And divorce only tells part of the story. It’s really only the tip of the iceberg. Do we honestly assume the remaining 30% of these marriages happy and healthy amidst the challenges of PTSD?

The damage that PTSD can wreak on relationships can be extensive, especially when help and support is not available or accessed.

And many of us will struggle through, barely uttering a word.


What first comes to mind when you think of PTSD relationships?

It’s likely to be the type you’re already involved in. Or perhaps you’re automatically assuming, because of all this talk of divorce rates, that a discussion on PTSD relationships is only relevant if a couple is married?

Wrong. PTSD relationships take many different forms, and all have their own unique obstacles.

Read on to see where your relationships fits:


Whether your partner was diagnosed with PTSD before you met or after, committing to a ‘forever after’ as a PTSD spouse can change the dynamics of your marriage. Many spouses will benefit from seeking their own support network and building their knowledge about post traumatic stress disorder.


Similar to a married couple but with one key distinction. Those who encounter PTSD during their engagement may be more likely to question whether they’re ready to commit to a partner with PTSD. The partner may or may not be accepting of their PTSD diagnosis or receiving treatment, making the future uncertain.


More casual PTSD relationships, and those still in the early stages, will usually be somewhat buffered from the full effects of PTSD. The person with PTSD will often try to push aside their worst symptoms for the sake of the budding relationship. And the early ‘honeymoon effect’ also helps to overshadow most of the confronting signs of post traumatic stress.

Ex (with children)

Your intimate relationship may have ended, either before or after your partner’s PTSD diagnosis. But with children to consider you still need to maintain an ongoing effective relationship with your ex partner. Your children will also need guidance and support in navigating their own relationships with their PTSD parent.

Ex (without children)

Generally more straight forward than a PTSD relationship that breaks down when children are involved. There still may be mutual friends, colleagues and social groups to negotiate if you have separated from your partner with PTSD. There may also be shared property or investments to work through together.


Depending on the cause, those who have a parent with PTSD may likely not have any memory of their parent without a psychological injury. Their parent’s PTSD symptoms will be viewed as normal personality traits. Younger children are at risk of blaming themselves for their parent’s PTSD symptoms and episodes. Adolescents may struggle against their boundaries. And once grown, adults may seek their own support and gain more awareness of their parent’s PTSD.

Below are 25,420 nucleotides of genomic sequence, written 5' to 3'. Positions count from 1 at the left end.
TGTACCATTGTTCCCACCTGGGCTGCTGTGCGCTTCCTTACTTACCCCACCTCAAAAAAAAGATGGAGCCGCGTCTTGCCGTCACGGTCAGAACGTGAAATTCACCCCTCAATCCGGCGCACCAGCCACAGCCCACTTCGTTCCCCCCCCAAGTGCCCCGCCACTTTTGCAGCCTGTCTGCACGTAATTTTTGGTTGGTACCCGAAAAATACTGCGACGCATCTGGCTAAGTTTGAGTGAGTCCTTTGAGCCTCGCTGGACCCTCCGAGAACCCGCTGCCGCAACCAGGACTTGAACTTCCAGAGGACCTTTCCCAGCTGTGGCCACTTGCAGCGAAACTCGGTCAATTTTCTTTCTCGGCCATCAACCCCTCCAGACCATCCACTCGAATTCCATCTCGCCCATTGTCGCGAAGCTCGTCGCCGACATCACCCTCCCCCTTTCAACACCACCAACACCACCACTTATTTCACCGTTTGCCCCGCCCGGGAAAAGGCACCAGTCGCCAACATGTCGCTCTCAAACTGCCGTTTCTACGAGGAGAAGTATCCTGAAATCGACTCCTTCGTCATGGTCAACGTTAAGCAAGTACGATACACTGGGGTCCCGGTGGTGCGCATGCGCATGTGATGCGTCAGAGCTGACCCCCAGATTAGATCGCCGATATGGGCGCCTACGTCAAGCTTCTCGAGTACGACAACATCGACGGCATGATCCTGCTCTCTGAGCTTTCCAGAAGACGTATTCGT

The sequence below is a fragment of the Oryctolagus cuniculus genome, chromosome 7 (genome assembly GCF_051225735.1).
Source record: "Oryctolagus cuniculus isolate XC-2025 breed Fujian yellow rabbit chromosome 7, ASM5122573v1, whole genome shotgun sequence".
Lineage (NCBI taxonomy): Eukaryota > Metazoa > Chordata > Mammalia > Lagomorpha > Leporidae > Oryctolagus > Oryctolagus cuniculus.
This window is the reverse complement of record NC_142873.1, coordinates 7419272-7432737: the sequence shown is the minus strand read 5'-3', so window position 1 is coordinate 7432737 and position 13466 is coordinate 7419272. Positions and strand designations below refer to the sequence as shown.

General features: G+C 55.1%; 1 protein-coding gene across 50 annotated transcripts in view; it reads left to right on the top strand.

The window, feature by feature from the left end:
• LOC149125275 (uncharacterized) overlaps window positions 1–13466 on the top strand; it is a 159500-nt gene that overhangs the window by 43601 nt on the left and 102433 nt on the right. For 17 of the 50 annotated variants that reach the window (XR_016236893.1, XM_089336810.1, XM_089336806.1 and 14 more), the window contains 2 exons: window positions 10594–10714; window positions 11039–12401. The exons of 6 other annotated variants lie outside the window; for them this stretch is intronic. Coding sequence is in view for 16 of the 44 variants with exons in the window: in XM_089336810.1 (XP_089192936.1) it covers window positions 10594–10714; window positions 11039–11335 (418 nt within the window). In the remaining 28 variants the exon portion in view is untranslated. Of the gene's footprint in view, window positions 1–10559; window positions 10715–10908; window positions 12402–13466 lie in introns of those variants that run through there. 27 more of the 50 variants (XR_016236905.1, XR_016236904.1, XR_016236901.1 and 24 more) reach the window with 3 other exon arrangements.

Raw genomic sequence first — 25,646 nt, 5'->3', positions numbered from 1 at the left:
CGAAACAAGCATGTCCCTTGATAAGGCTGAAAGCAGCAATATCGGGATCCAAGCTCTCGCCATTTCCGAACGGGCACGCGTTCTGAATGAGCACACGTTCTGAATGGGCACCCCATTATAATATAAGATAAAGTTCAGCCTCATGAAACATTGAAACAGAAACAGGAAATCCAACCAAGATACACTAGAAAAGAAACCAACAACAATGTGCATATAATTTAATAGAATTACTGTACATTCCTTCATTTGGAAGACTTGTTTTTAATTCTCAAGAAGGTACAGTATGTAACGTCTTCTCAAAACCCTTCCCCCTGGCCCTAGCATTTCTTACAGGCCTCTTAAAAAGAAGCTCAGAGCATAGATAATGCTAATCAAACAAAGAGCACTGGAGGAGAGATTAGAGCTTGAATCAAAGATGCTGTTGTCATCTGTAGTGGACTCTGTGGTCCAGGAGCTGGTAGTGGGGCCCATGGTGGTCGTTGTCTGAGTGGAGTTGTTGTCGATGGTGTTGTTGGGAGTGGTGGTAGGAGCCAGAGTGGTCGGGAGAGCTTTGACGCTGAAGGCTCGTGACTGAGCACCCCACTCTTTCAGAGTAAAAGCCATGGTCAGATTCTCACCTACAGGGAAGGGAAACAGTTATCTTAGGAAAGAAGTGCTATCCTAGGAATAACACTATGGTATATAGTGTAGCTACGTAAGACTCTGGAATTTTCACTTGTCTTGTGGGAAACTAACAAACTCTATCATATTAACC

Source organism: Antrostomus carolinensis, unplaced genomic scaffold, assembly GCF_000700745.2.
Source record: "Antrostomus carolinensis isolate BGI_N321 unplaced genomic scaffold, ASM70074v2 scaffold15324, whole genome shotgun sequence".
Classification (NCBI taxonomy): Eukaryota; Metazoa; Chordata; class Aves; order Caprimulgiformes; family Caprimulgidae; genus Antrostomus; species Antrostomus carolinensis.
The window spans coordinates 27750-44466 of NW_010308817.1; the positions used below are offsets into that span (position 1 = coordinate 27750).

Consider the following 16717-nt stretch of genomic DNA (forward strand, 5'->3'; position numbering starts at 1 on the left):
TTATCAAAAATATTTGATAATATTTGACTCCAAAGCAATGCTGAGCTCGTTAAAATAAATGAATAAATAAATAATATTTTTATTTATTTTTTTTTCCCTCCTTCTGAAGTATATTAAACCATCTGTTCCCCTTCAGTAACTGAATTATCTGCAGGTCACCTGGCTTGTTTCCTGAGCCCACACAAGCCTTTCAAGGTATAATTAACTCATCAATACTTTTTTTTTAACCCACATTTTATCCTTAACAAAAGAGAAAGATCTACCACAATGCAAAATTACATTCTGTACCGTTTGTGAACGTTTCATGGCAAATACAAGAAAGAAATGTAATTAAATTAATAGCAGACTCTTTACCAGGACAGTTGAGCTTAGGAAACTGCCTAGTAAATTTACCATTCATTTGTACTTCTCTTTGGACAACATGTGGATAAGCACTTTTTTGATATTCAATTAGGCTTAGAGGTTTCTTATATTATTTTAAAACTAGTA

Your child with PTSD may still actually be in their childhood or they may already be a grown adult themselves. With children and adolescents, your role as their parent is to not only love and support them unconditionally, but to ensure they have regular access to the best professional support. For adult children, your role will still be one of love and support.


Sibling relationships vary greatly, not only family to family but also due to differences in gender and age. A person with PTSD may lean heavily on a close sibling for support, or possibly not even disclose their diagnosis with an estranged sibling. With limited information, a sibling with PTSD may display symptoms that could be taken out of context and damage the relationship even further.

Extended family

Extended family encompasses all those who are often, but not always, slightly more removed from the day to day issues of PTSD relationships. Examples include grandparents, grandchildren, aunts, uncles and cousins. The amount of information offered by the individual about their PTSD will ultimately determine the effects on this PTSD relationship.


As with any PTSD relationship, a platonic friendship can encounter issues when a person is struggling with PTSD. The support and compassion offered may differ depending on the genders involved. And some PTSD problems, such as alcohol abuse, may be difficult to navigate in certain friendships, particularly those between men.

Stay tuned for our next installment where we are covering key issues of PTSD and Relationships!!

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Our mission is to inspire hope and contribute to the continuous well-being and recovery process of Veterans and Front Line Protectors across Canada.


We seek to empower and encourage them to strive for recovery through peer and professional support while creating greater public awareness.

We at OSI-CAN do not see PTSD or Post-Traumatic Stress Disorder as a Disorder, we see it as an Injury you can recover from.  If you are suffering from the symptoms of an Occupational or Operational Stress Injury, then a PTSD or PTSI diagnosis is not required to get our help